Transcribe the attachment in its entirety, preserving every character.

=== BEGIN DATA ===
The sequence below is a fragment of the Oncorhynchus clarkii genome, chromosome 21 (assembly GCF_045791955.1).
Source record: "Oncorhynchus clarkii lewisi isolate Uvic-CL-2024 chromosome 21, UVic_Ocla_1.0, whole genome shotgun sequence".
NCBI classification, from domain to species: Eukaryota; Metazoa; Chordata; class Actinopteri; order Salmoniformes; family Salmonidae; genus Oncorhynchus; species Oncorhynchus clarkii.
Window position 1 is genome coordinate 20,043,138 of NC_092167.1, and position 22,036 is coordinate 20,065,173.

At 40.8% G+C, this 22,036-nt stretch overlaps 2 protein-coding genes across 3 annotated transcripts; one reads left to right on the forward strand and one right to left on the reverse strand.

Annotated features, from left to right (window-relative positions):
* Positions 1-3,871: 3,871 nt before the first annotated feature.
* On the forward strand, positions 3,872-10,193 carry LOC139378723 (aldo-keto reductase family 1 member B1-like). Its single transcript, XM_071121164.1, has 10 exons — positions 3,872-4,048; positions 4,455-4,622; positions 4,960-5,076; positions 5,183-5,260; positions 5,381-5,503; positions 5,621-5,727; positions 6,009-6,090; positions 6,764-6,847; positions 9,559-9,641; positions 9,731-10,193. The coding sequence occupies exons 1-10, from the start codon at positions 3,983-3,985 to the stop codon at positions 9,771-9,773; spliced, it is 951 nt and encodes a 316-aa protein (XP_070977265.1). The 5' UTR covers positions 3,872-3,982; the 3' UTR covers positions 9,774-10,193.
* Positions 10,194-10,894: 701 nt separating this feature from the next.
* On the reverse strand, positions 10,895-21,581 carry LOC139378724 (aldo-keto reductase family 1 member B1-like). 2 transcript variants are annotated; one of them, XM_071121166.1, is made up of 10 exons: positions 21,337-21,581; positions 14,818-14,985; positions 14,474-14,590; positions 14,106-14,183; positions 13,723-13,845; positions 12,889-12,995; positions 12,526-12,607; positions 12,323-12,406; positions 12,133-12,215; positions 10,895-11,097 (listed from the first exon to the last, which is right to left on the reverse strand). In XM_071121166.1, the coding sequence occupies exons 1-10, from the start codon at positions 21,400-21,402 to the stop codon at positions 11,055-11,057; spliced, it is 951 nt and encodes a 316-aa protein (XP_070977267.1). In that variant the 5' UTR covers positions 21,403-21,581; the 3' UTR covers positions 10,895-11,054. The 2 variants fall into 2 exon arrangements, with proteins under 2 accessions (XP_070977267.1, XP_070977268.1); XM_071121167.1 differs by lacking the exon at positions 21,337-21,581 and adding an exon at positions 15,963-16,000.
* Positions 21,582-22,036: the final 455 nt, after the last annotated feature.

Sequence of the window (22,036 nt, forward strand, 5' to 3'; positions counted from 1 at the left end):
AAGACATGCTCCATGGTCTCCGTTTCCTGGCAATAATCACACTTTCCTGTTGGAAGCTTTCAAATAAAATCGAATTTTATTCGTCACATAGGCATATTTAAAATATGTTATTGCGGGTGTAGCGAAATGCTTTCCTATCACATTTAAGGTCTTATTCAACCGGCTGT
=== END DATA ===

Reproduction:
The sequence below is a fragment of the Oncorhynchus clarkii genome, chromosome 21 (assembly GCF_045791955.1).
Source record: "Oncorhynchus clarkii lewisi isolate Uvic-CL-2024 chromosome 21, UVic_Ocla_1.0, whole genome shotgun sequence".
NCBI classification, from domain to species: Eukaryota; Metazoa; Chordata; class Actinopteri; order Salmoniformes; family Salmonidae; genus Oncorhynchus; species Oncorhynchus clarkii.
Window position 1 is genome coordinate 20,043,138 of NC_092167.1, and position 22,036 is coordinate 20,065,173.

At 40.8% G+C, this 22,036-nt stretch overlaps 2 protein-coding genes across 3 annotated transcripts; one reads left to right on the forward strand and one right to left on the reverse strand.

Annotated features, from left to right (window-relative positions):
* Positions 1-3,871: 3,871 nt before the first annotated feature.
* On the forward strand, positions 3,872-10,193 carry LOC139378723 (aldo-keto reductase family 1 member B1-like). Its single transcript, XM_071121164.1, has 10 exons — positions 3,872-4,048; positions 4,455-4,622; positions 4,960-5,076; positions 5,183-5,260; positions 5,381-5,503; positions 5,621-5,727; positions 6,009-6,090; positions 6,764-6,847; positions 9,559-9,641; positions 9,731-10,193. The coding sequence occupies exons 1-10, from the start codon at positions 3,983-3,985 to the stop codon at positions 9,771-9,773; spliced, it is 951 nt and encodes a 316-aa protein (XP_070977265.1). The 5' UTR covers positions 3,872-3,982; the 3' UTR covers positions 9,774-10,193.
* Positions 10,194-10,894: 701 nt separating this feature from the next.
* On the reverse strand, positions 10,895-21,581 carry LOC139378724 (aldo-keto reductase family 1 member B1-like). 2 transcript variants are annotated; one of them, XM_071121166.1, is made up of 10 exons: positions 21,337-21,581; positions 14,818-14,985; positions 14,474-14,590; positions 14,106-14,183; positions 13,723-13,845; positions 12,889-12,995; positions 12,526-12,607; positions 12,323-12,406; positions 12,133-12,215; positions 10,895-11,097 (listed from the first exon to the last, which is right to left on the reverse strand). In XM_071121166.1, the coding sequence occupies exons 1-10, from the start codon at positions 21,400-21,402 to the stop codon at positions 11,055-11,057; spliced, it is 951 nt and encodes a 316-aa protein (XP_070977267.1). In that variant the 5' UTR covers positions 21,403-21,581; the 3' UTR covers positions 10,895-11,054. The 2 variants fall into 2 exon arrangements, with proteins under 2 accessions (XP_070977267.1, XP_070977268.1); XM_071121167.1 differs by lacking the exon at positions 21,337-21,581 and adding an exon at positions 15,963-16,000.
* Positions 21,582-22,036: the final 455 nt, after the last annotated feature.

Sequence of the window (22,036 nt, forward strand, 5' to 3'; positions counted from 1 at the left end):
AAGACATGCTCCATGGTCTCCGTTTCCTGGCAATAATCACACTTTCCTGTTGGAAGCTTTCAAATAAAATCGAATTTTATTCGTCACATAGGCATATTTAAAATATGTTATTGCGGGTGTAGCGAAATGCTTTCCTATCACATTTAAGGTCTTATTCAACCGGCTGT